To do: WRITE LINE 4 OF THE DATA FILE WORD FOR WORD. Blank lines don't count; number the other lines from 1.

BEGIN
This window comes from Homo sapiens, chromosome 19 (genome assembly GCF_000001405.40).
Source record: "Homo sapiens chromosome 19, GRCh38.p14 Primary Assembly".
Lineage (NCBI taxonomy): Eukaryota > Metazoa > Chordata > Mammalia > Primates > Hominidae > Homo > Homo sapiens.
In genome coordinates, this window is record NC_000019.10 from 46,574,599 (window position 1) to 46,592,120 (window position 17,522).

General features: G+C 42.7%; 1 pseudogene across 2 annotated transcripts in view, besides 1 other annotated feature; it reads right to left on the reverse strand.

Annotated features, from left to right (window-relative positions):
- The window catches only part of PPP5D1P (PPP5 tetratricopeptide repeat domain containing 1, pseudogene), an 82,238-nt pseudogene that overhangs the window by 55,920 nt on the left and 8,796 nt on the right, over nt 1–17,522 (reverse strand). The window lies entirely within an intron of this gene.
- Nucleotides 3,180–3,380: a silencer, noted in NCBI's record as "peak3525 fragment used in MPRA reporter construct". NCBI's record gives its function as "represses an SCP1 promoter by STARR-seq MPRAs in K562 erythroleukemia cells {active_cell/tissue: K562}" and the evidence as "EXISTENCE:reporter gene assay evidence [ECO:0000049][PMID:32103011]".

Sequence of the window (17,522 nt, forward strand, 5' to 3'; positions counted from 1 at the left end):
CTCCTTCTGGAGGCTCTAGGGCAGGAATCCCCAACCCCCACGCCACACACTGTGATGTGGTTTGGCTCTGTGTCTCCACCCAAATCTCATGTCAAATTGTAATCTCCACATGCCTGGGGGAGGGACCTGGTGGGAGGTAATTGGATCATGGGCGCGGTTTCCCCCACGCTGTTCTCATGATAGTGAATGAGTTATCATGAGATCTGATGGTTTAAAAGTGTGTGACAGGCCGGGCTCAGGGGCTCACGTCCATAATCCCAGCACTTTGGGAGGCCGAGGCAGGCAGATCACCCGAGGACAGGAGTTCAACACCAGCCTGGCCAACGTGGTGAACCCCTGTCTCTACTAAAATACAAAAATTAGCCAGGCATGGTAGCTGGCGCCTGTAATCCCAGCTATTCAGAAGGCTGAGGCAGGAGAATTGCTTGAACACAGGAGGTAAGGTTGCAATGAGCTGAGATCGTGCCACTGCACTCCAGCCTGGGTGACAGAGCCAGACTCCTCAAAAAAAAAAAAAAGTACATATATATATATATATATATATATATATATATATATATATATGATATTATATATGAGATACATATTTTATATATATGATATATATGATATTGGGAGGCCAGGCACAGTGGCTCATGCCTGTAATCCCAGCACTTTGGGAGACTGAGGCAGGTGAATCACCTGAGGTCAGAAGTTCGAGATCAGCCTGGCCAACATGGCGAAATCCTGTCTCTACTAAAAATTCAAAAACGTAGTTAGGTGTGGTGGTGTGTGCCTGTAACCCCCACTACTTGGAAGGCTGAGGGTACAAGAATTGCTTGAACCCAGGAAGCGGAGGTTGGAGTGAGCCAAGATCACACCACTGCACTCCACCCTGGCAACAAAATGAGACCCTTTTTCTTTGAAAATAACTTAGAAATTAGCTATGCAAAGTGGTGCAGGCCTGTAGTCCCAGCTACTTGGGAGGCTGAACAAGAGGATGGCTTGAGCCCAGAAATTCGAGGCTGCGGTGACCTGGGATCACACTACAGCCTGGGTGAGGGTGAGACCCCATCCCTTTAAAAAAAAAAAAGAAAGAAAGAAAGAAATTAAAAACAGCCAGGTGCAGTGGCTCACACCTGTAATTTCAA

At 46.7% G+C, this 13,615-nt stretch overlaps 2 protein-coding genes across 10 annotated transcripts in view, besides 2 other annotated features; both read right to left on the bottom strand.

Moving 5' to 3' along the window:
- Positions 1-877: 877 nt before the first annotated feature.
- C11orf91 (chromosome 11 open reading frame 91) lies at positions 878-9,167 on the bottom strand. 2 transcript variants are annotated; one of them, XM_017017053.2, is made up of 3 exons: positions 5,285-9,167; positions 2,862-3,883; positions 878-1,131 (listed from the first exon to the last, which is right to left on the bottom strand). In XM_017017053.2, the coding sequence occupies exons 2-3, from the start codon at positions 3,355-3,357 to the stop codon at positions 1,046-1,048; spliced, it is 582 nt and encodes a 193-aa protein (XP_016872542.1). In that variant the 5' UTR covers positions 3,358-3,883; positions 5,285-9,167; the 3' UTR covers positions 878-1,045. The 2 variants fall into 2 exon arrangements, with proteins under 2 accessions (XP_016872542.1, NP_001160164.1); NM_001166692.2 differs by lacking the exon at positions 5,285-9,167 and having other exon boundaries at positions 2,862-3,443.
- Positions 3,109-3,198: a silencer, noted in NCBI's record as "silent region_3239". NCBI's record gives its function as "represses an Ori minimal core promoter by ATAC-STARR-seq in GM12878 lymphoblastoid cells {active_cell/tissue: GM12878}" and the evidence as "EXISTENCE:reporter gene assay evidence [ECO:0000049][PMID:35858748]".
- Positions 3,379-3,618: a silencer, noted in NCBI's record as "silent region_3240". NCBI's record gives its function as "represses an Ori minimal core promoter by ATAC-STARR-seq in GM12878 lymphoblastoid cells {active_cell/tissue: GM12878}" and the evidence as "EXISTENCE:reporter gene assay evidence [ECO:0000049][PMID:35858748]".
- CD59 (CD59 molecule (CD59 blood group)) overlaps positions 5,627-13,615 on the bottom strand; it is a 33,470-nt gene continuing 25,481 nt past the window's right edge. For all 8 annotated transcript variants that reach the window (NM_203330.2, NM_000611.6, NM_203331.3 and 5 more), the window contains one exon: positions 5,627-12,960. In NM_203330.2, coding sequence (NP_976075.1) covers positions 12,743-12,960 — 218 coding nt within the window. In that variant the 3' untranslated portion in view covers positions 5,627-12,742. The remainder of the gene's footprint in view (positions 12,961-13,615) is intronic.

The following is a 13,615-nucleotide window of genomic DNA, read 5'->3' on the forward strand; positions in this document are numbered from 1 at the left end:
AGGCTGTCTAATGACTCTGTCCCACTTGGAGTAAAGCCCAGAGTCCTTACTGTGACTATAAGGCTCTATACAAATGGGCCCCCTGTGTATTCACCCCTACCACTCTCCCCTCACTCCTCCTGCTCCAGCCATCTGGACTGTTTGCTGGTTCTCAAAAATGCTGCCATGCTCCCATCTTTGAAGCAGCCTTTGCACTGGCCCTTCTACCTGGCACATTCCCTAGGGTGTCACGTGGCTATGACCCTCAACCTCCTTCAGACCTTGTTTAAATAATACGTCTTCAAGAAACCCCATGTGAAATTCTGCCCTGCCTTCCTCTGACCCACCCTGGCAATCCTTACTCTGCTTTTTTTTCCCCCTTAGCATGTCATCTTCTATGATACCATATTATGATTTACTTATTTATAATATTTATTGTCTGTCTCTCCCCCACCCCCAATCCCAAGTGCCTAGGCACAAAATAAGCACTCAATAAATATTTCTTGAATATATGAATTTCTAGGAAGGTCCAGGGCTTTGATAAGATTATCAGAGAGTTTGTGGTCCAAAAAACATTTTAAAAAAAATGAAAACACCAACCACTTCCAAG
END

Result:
In genome coordinates, this window is record NC_000019.10 from 46,574,599 (window position 1) to 46,592,120 (window position 17,522).